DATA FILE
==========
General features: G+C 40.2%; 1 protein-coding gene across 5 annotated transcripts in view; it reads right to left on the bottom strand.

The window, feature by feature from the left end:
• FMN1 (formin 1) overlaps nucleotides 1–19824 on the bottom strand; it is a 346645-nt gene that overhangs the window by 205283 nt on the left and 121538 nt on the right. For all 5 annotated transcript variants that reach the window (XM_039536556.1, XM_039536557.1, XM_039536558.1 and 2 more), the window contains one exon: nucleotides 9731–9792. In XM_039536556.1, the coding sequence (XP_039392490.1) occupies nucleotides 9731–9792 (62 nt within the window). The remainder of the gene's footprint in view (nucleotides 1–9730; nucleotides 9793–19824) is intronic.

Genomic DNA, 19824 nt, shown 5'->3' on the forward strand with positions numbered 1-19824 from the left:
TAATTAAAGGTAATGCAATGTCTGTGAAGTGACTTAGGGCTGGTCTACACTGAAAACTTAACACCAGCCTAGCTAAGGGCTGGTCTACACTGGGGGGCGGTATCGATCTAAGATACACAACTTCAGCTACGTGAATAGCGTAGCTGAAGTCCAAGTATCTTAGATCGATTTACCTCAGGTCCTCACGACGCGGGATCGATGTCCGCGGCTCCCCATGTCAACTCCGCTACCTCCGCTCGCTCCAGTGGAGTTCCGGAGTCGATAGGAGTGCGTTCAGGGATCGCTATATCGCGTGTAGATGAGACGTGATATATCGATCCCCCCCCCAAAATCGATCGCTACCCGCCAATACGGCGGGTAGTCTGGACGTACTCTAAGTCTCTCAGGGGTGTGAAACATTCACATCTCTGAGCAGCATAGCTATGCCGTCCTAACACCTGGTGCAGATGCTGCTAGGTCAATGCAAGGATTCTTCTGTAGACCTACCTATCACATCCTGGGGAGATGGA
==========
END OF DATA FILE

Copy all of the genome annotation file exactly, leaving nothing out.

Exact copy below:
General features: G+C 40.2%; 1 protein-coding gene across 5 annotated transcripts in view; it reads right to left on the bottom strand.

The window, feature by feature from the left end:
• FMN1 (formin 1) overlaps nucleotides 1–19824 on the bottom strand; it is a 346645-nt gene that overhangs the window by 205283 nt on the left and 121538 nt on the right. For all 5 annotated transcript variants that reach the window (XM_039536556.1, XM_039536557.1, XM_039536558.1 and 2 more), the window contains one exon: nucleotides 9731–9792. In XM_039536556.1, the coding sequence (XP_039392490.1) occupies nucleotides 9731–9792 (62 nt within the window). The remainder of the gene's footprint in view (nucleotides 1–9730; nucleotides 9793–19824) is intronic.

Genomic DNA, 19824 nt, shown 5'->3' on the forward strand with positions numbered 1-19824 from the left:
TAATTAAAGGTAATGCAATGTCTGTGAAGTGACTTAGGGCTGGTCTACACTGAAAACTTAACACCAGCCTAGCTAAGGGCTGGTCTACACTGGGGGGCGGTATCGATCTAAGATACACAACTTCAGCTACGTGAATAGCGTAGCTGAAGTCCAAGTATCTTAGATCGATTTACCTCAGGTCCTCACGACGCGGGATCGATGTCCGCGGCTCCCCATGTCAACTCCGCTACCTCCGCTCGCTCCAGTGGAGTTCCGGAGTCGATAGGAGTGCGTTCAGGGATCGCTATATCGCGTGTAGATGAGACGTGATATATCGATCCCCCCCCCAAAATCGATCGCTACCCGCCAATACGGCGGGTAGTCTGGACGTACTCTAAGTCTCTCAGGGGTGTGAAACATTCACATCTCTGAGCAGCATAGCTATGCCGTCCTAACACCTGGTGCAGATGCTGCTAGGTCAATGCAAGGATTCTTCTGTAGACCTACCTATCACATCCTGGGGAGATGGA